Well fuck, I missed a whole month. Long story short, I’ve been busy in real life and my iPhone is in pieces in my desk drawer. Back in August or September I dropped my phone into the toilet after a night drinking with Alanna and Casey. The dock module was fried and battery capacity seemed to suffer, so I replaced both. Intermittent problems continued that were connected to the ambient temperature, which culminated around Christmas when the radio module in my phone began to die. First the WiFi and then the 3G stopped working. The problem is well-known and has a clear fix, except I never have things that easy: One of the screws that secure the battery is stripped from my first hamfisted replacement, so I ordered a set of replacement screws, and a screw removal tool. Two weeks later and neither parts have turned up, at least in part because of the huge winter storms that have hit the northeastern United States of America.

My fallback cellphone, a shitty little Nokia, is good enough for calls and texts, but little else, so I haven’t been able to take or post any of the random Instagram shots that I love so much.

Real Boats Rock
I’m sure that the sentiment behind “real boats rock” is as old as humanity itself, but the specific expression I know of is tied to Frank Herbert and Chapterhouse: Dune. I’ve always interpreted the sentiment to mean you should always give allowances. The boat Eadaoin and I sail in rocked after the New Year. At the end of it I am very glad of the space Eadaoin and I share; I work for Eadaoin because it makes me happy and out of a desire to always do better. It’s a big thing and s small thing all at once, and it makes me glad to have Eadaoin in my life.

Work
Too much work, too little money. I made the mistake of taking on too much work though January and into February. I relish the challenges it brings though; I learn something new every day.

Me
Tired and suffering lightheadedness since December. Working (painstakingly and slowly) on a diet and exercise. I’m wary and weary of Mariah’s crap. For all that she wants me gone out of her life, she won’t even talk to me enough to divorce and extended this to her family and the kids by fiat. I’ve started the process here, but Ireland being Ireland, the progress is glacial.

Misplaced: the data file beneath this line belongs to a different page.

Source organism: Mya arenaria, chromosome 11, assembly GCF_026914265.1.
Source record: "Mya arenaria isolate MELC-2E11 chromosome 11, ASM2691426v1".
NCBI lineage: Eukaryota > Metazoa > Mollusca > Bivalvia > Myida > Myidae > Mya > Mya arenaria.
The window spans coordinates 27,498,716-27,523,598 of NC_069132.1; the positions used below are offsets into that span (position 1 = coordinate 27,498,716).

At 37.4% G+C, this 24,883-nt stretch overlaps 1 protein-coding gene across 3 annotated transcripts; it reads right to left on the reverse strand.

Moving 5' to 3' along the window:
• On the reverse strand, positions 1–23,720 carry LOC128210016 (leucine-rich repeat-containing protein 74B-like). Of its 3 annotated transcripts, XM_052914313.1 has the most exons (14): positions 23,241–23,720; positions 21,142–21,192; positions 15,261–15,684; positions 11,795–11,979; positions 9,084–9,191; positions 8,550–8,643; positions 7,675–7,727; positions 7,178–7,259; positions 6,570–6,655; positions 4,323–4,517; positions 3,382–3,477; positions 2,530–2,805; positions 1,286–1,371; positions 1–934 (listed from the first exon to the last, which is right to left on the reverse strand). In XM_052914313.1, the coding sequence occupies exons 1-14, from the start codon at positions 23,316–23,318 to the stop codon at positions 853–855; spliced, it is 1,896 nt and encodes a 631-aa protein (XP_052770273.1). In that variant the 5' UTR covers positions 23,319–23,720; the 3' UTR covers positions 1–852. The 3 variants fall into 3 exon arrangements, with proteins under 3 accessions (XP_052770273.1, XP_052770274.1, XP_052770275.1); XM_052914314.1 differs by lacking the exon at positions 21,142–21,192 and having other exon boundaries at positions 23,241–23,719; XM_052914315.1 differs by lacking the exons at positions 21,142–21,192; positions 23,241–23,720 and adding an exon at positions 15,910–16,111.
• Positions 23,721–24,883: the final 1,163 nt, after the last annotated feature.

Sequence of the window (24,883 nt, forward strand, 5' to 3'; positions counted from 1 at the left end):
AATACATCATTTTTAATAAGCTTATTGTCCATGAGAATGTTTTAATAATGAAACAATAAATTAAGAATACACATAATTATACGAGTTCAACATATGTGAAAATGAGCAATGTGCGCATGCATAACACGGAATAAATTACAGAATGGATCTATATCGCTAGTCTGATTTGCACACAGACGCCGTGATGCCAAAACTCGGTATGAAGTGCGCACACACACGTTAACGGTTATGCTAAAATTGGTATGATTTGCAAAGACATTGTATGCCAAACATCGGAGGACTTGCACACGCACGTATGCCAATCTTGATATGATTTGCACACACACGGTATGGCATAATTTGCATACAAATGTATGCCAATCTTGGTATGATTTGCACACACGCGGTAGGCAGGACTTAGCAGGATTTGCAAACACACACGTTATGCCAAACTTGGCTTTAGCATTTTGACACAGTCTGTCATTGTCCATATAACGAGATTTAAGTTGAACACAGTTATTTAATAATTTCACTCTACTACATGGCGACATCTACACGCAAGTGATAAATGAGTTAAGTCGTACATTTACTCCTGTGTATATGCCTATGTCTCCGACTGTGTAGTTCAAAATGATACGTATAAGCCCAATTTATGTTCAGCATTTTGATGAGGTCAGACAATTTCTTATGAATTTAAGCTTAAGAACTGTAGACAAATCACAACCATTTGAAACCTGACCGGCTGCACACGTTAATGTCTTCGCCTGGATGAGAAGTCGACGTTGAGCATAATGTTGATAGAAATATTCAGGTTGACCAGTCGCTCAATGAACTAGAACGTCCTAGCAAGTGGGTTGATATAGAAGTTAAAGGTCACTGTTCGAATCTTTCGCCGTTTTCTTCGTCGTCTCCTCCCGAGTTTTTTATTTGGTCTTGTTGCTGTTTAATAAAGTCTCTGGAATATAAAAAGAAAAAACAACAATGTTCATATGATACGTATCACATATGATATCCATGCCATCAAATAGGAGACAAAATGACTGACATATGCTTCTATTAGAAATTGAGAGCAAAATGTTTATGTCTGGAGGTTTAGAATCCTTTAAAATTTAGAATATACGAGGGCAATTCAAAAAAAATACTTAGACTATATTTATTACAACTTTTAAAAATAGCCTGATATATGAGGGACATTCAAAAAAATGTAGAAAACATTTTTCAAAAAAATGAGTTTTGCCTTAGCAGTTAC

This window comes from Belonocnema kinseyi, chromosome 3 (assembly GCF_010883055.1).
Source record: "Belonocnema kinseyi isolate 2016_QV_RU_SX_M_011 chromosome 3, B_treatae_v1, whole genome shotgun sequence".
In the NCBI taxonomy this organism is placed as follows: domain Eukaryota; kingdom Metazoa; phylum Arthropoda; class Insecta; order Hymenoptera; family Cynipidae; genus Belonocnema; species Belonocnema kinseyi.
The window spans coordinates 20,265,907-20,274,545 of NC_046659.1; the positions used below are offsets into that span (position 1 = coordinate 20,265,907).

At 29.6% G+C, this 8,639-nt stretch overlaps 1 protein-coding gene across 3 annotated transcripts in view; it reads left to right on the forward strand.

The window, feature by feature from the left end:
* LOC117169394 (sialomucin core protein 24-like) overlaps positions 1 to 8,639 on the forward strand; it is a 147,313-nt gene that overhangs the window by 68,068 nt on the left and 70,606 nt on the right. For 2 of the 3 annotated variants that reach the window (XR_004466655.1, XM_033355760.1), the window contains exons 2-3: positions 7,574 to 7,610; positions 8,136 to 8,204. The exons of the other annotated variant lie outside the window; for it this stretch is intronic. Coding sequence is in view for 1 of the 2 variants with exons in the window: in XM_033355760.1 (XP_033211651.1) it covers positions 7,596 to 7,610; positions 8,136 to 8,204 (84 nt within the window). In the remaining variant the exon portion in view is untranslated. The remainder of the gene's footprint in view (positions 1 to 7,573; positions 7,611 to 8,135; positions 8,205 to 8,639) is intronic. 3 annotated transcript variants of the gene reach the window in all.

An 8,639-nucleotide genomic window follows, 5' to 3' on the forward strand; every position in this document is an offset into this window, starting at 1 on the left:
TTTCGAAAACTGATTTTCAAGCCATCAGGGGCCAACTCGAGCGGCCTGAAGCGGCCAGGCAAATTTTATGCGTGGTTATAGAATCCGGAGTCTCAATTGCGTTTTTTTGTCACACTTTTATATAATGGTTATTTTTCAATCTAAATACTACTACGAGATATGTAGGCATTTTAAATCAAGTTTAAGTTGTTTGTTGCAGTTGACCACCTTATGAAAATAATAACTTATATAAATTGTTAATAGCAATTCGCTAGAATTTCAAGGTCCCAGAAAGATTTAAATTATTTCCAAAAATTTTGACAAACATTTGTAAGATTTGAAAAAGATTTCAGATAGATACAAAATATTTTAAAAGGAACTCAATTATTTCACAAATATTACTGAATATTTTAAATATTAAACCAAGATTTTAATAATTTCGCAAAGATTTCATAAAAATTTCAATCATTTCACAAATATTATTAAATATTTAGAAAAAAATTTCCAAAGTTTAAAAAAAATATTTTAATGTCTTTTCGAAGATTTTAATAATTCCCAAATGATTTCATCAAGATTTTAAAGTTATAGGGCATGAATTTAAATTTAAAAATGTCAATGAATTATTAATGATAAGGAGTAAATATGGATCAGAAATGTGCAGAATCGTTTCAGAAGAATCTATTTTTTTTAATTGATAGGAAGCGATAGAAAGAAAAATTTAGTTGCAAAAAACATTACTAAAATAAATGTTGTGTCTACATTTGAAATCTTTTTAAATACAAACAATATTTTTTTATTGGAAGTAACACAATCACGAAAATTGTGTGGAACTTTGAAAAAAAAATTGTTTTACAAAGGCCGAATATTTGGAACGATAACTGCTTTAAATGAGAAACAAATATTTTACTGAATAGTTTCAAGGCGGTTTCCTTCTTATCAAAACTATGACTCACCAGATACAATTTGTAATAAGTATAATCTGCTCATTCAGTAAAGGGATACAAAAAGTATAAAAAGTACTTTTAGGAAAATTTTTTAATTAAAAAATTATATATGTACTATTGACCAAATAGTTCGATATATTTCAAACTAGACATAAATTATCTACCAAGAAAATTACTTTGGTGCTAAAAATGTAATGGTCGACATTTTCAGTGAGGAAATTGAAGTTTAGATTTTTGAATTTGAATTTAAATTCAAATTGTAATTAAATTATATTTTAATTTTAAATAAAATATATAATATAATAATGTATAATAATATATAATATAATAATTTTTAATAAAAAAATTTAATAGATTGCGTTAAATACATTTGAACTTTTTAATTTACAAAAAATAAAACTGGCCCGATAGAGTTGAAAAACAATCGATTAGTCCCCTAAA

That’s it, really. Work and family. Bought a new laptop too. ^_^


Center and size an absolutely positioned box with percentages only

in code

I feel like I have been screwed over with lightheadedness lately, so let’s see if I can churn out something useful. There are times when you have to absolutely position a child element, and there are subset of those cases where the child has to be positioned absolutely in the center of the parent. The common piece of advice given is to use a fixed size negative margin, thus:

.foo {
    left: 50%;
    margin-left: -100px; 
    position: absolute;
    top: 30px;
    width: 200px;
}

That’s always bugged me. What if I need a flexible width, but don’t want to use JavaScript? Huzzah for the CSS3 transform property:

.foo {
    left: 50%;
    position: absolute;
    transform: translateX(-50%);
    width: 30%;
}

To take this a half-step further, I wanted a responsive flex height too, proportional to its width:

.foo {
    height: 0;
    padding-bottom: 30%;
    width: 30%;
}

In the above, the padding-bottom attribute is equal to the width, so:

  • padding-bottom: 30%; == “100% of the width”
  • padding-bottom: 60% == “200% of the width”
  • padding-bottom: 15% == “50% of the width”

And so on. This even works for anchor elements, in instances where you want a responsive button size without a fixed width:

a.foo {
    display: block;
    height: 0;
    padding-bottom: 100%;
    width: 100%;
}

You can play around with this on JSFiddle (using viewport units). Sass mixin:

@mixin flex_size($width, $ratio) {
    // Ratio should be between 0 and foo.
    display: block;
    height: 0;
    padding-bottom: $width * $ratio;
    width: $width;
}